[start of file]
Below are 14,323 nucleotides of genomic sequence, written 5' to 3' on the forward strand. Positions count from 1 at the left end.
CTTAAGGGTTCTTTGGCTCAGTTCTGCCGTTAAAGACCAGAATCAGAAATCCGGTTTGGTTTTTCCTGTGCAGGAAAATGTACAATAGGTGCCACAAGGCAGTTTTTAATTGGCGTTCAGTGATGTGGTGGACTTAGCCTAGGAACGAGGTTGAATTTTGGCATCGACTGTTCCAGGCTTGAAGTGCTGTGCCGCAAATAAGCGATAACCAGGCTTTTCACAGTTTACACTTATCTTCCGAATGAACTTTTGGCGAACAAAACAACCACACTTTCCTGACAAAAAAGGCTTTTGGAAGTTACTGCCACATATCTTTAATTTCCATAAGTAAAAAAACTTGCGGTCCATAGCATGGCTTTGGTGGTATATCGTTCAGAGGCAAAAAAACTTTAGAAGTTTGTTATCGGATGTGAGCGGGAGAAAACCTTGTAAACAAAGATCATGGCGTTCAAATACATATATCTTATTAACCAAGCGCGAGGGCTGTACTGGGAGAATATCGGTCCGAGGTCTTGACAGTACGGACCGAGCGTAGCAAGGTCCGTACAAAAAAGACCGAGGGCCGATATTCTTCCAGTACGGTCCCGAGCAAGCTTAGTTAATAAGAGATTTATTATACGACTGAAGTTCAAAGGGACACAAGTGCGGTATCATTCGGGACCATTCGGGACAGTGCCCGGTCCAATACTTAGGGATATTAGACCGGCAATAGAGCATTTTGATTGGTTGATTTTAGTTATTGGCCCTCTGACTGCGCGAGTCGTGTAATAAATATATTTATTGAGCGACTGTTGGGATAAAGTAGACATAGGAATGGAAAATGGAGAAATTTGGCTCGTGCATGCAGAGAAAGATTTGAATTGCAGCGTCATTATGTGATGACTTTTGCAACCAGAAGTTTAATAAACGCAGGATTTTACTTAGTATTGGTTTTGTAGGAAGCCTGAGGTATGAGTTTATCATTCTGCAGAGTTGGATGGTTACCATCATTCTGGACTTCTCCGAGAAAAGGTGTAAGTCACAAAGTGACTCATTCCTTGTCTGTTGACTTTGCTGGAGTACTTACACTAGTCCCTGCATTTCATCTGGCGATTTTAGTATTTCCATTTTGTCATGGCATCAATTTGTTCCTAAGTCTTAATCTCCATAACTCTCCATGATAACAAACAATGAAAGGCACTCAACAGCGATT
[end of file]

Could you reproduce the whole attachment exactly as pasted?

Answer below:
Below are 14,323 nucleotides of genomic sequence, written 5' to 3' on the forward strand. Positions count from 1 at the left end.
CTTAAGGGTTCTTTGGCTCAGTTCTGCCGTTAAAGACCAGAATCAGAAATCCGGTTTGGTTTTTCCTGTGCAGGAAAATGTACAATAGGTGCCACAAGGCAGTTTTTAATTGGCGTTCAGTGATGTGGTGGACTTAGCCTAGGAACGAGGTTGAATTTTGGCATCGACTGTTCCAGGCTTGAAGTGCTGTGCCGCAAATAAGCGATAACCAGGCTTTTCACAGTTTACACTTATCTTCCGAATGAACTTTTGGCGAACAAAACAACCACACTTTCCTGACAAAAAAGGCTTTTGGAAGTTACTGCCACATATCTTTAATTTCCATAAGTAAAAAAACTTGCGGTCCATAGCATGGCTTTGGTGGTATATCGTTCAGAGGCAAAAAAACTTTAGAAGTTTGTTATCGGATGTGAGCGGGAGAAAACCTTGTAAACAAAGATCATGGCGTTCAAATACATATATCTTATTAACCAAGCGCGAGGGCTGTACTGGGAGAATATCGGTCCGAGGTCTTGACAGTACGGACCGAGCGTAGCAAGGTCCGTACAAAAAAGACCGAGGGCCGATATTCTTCCAGTACGGTCCCGAGCAAGCTTAGTTAATAAGAGATTTATTATACGACTGAAGTTCAAAGGGACACAAGTGCGGTATCATTCGGGACCATTCGGGACAGTGCCCGGTCCAATACTTAGGGATATTAGACCGGCAATAGAGCATTTTGATTGGTTGATTTTAGTTATTGGCCCTCTGACTGCGCGAGTCGTGTAATAAATATATTTATTGAGCGACTGTTGGGATAAAGTAGACATAGGAATGGAAAATGGAGAAATTTGGCTCGTGCATGCAGAGAAAGATTTGAATTGCAGCGTCATTATGTGATGACTTTTGCAACCAGAAGTTTAATAAACGCAGGATTTTACTTAGTATTGGTTTTGTAGGAAGCCTGAGGTATGAGTTTATCATTCTGCAGAGTTGGATGGTTACCATCATTCTGGACTTCTCCGAGAAAAGGTGTAAGTCACAAAGTGACTCATTCCTTGTCTGTTGACTTTGCTGGAGTACTTACACTAGTCCCTGCATTTCATCTGGCGATTTTAGTATTTCCATTTTGTCATGGCATCAATTTGTTCCTAAGTCTTAATCTCCATAACTCTCCATGATAACAAACAATGAAAGGCACTCAACAGCGATT